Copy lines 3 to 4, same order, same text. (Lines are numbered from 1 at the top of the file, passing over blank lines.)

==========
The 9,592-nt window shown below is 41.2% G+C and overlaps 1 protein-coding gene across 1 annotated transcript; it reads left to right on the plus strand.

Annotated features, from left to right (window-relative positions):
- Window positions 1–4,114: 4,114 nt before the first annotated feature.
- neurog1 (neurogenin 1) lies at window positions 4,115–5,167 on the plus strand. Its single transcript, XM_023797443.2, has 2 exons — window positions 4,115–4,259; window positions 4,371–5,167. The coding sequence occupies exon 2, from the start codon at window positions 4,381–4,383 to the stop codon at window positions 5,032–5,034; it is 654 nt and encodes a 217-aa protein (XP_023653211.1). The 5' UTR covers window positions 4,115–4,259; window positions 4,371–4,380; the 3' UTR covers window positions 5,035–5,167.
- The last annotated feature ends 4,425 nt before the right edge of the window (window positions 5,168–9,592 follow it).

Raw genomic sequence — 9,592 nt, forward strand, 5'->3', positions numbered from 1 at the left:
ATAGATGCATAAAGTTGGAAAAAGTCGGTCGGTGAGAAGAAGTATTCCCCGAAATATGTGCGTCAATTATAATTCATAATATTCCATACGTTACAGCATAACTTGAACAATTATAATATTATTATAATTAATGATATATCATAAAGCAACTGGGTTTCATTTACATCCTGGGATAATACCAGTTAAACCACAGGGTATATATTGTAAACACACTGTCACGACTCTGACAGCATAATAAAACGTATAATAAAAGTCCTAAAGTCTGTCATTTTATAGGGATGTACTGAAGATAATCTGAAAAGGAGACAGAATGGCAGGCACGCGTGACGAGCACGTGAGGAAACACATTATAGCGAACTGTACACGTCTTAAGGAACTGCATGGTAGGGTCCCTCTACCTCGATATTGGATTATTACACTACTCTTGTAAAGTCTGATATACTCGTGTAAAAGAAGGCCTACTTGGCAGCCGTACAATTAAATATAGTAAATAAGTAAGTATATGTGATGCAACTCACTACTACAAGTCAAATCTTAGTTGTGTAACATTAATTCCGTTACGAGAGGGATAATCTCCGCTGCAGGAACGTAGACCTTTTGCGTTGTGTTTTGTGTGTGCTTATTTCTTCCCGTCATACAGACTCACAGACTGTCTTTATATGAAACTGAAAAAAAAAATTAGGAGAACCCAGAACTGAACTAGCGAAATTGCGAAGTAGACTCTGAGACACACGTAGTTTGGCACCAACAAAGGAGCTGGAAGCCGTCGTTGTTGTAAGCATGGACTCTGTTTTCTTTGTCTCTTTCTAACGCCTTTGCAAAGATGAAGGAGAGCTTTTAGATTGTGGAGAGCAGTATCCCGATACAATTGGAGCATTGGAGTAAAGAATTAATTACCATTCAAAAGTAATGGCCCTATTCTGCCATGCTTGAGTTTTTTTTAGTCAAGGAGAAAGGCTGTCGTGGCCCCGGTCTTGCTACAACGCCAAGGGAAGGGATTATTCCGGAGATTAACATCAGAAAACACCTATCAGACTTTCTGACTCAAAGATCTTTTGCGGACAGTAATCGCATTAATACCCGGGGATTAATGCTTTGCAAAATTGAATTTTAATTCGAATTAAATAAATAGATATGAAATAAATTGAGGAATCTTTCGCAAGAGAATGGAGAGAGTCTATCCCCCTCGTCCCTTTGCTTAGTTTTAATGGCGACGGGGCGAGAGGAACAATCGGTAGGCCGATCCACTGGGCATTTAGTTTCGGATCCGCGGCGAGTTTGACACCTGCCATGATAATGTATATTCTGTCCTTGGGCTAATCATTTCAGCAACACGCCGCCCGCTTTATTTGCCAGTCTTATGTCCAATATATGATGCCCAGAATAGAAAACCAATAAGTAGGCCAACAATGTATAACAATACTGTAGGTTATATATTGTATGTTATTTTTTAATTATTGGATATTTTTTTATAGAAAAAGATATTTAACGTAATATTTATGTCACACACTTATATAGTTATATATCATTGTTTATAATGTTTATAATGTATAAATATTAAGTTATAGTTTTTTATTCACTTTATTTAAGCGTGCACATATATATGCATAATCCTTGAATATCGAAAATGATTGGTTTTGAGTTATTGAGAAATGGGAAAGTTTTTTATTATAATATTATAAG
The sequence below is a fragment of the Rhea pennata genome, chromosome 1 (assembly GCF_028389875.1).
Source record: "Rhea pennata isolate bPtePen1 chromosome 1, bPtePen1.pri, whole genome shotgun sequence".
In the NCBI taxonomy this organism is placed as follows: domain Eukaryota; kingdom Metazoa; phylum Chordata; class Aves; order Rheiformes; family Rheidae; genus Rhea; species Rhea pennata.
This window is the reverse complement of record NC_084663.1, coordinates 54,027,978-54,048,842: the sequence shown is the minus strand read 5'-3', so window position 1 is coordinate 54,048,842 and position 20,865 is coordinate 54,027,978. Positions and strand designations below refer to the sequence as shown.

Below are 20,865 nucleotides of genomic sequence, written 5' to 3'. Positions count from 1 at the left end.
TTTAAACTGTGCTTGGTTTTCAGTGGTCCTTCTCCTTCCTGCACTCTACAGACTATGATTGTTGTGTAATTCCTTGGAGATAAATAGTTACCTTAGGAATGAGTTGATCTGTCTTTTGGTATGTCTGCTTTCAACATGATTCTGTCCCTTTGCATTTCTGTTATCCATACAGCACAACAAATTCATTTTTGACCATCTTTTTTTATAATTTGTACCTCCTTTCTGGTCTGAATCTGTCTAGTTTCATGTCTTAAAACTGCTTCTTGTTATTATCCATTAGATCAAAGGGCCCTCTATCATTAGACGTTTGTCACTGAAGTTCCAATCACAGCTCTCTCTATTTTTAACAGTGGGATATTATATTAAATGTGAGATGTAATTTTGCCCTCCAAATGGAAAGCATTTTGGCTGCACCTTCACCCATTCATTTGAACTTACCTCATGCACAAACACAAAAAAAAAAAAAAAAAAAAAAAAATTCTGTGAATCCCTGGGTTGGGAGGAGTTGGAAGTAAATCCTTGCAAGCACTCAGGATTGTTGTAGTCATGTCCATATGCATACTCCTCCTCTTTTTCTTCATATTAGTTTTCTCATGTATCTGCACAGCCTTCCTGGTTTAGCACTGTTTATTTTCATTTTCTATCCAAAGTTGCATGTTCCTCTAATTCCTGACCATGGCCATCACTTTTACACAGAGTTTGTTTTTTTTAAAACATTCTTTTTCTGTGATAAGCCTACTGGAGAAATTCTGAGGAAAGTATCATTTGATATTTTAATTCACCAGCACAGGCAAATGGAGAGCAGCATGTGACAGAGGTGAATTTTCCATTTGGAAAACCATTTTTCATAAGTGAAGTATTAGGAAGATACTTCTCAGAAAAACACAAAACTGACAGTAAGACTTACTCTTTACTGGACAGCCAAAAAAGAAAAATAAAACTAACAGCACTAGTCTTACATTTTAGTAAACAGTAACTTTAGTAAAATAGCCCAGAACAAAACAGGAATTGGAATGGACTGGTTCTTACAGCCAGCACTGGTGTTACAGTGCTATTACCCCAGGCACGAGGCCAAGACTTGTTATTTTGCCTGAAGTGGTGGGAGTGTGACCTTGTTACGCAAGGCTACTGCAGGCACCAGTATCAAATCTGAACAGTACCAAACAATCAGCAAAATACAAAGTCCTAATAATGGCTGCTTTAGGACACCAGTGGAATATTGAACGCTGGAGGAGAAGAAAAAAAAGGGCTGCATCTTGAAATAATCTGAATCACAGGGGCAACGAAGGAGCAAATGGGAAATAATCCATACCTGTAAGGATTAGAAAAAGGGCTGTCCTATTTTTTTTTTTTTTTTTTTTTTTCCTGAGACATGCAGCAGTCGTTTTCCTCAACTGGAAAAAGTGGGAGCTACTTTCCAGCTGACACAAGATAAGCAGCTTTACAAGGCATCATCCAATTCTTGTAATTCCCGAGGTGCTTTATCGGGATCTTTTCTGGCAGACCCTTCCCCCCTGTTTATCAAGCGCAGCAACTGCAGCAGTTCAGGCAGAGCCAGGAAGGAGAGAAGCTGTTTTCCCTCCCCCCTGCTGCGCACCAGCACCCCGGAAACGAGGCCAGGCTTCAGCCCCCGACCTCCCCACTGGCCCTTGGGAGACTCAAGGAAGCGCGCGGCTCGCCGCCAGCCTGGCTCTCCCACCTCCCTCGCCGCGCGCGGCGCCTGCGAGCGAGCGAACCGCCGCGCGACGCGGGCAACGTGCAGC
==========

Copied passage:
- Window positions 1–4,114: 4,114 nt before the first annotated feature.
- neurog1 (neurogenin 1) lies at window positions 4,115–5,167 on the plus strand. Its single transcript, XM_023797443.2, has 2 exons — window positions 4,115–4,259; window positions 4,371–5,167. The coding sequence occupies exon 2, from the start codon at window positions 4,381–4,383 to the stop codon at window positions 5,032–5,034; it is 654 nt and encodes a 217-aa protein (XP_023653211.1). The 5' UTR covers window positions 4,115–4,259; window positions 4,371–4,380; the 3' UTR covers window positions 5,035–5,167.